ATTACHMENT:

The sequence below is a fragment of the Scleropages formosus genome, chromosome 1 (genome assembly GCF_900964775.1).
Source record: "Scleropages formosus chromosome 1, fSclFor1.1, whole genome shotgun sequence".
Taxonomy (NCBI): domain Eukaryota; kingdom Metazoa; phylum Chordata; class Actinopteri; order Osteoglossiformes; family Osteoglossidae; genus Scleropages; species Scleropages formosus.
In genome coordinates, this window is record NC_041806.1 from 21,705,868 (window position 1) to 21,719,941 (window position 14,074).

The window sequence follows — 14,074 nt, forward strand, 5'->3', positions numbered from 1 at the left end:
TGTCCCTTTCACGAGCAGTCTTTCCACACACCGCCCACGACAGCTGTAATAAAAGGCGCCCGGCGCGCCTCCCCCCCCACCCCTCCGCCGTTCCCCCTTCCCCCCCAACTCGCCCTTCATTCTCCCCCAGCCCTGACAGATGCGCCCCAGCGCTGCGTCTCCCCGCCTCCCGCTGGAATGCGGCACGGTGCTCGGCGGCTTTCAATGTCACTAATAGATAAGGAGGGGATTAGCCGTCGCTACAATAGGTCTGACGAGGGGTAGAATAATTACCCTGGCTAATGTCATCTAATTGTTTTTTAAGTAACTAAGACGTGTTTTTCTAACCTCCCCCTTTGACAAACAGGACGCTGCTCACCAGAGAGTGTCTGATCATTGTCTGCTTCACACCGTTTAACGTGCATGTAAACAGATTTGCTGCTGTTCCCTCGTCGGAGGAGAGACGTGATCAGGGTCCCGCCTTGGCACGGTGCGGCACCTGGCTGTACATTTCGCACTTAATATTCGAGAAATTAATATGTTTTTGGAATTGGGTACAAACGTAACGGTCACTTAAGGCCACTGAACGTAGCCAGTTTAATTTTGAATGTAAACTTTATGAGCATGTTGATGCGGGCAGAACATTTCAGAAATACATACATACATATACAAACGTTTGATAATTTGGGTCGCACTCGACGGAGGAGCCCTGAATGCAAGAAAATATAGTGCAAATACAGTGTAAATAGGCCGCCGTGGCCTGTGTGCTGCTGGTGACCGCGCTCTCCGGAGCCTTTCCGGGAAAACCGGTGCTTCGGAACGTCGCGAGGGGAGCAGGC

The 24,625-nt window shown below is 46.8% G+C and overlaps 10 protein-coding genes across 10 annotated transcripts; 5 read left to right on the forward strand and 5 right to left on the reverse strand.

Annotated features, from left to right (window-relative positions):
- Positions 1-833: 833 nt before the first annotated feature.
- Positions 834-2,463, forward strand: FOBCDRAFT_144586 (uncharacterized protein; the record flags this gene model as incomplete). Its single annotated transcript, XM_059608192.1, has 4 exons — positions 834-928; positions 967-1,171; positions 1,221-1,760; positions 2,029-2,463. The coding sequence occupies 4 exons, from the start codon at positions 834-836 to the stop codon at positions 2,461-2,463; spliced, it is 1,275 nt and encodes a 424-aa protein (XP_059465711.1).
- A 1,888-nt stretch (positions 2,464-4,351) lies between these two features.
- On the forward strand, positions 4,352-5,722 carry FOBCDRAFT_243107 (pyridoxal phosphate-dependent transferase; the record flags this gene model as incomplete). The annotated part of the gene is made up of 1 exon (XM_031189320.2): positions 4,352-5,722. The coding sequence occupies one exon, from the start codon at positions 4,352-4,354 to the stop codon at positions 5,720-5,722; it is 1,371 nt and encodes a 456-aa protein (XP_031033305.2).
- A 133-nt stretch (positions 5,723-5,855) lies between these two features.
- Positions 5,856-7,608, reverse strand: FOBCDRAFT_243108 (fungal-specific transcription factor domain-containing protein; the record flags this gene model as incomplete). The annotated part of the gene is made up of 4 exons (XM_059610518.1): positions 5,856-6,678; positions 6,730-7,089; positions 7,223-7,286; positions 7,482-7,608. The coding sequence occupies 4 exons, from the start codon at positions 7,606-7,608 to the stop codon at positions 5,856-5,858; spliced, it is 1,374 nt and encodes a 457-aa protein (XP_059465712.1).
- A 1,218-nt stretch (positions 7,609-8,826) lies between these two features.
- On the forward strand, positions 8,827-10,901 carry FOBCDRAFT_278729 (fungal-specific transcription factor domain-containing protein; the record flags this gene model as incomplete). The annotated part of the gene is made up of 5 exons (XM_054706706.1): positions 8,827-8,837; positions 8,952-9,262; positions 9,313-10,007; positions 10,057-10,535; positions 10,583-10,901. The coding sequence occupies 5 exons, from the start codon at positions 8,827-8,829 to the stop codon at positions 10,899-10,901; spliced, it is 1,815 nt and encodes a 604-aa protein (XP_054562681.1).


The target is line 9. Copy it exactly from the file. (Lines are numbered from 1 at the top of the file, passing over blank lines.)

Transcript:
- Positions 1-833: 833 nt before the first annotated feature.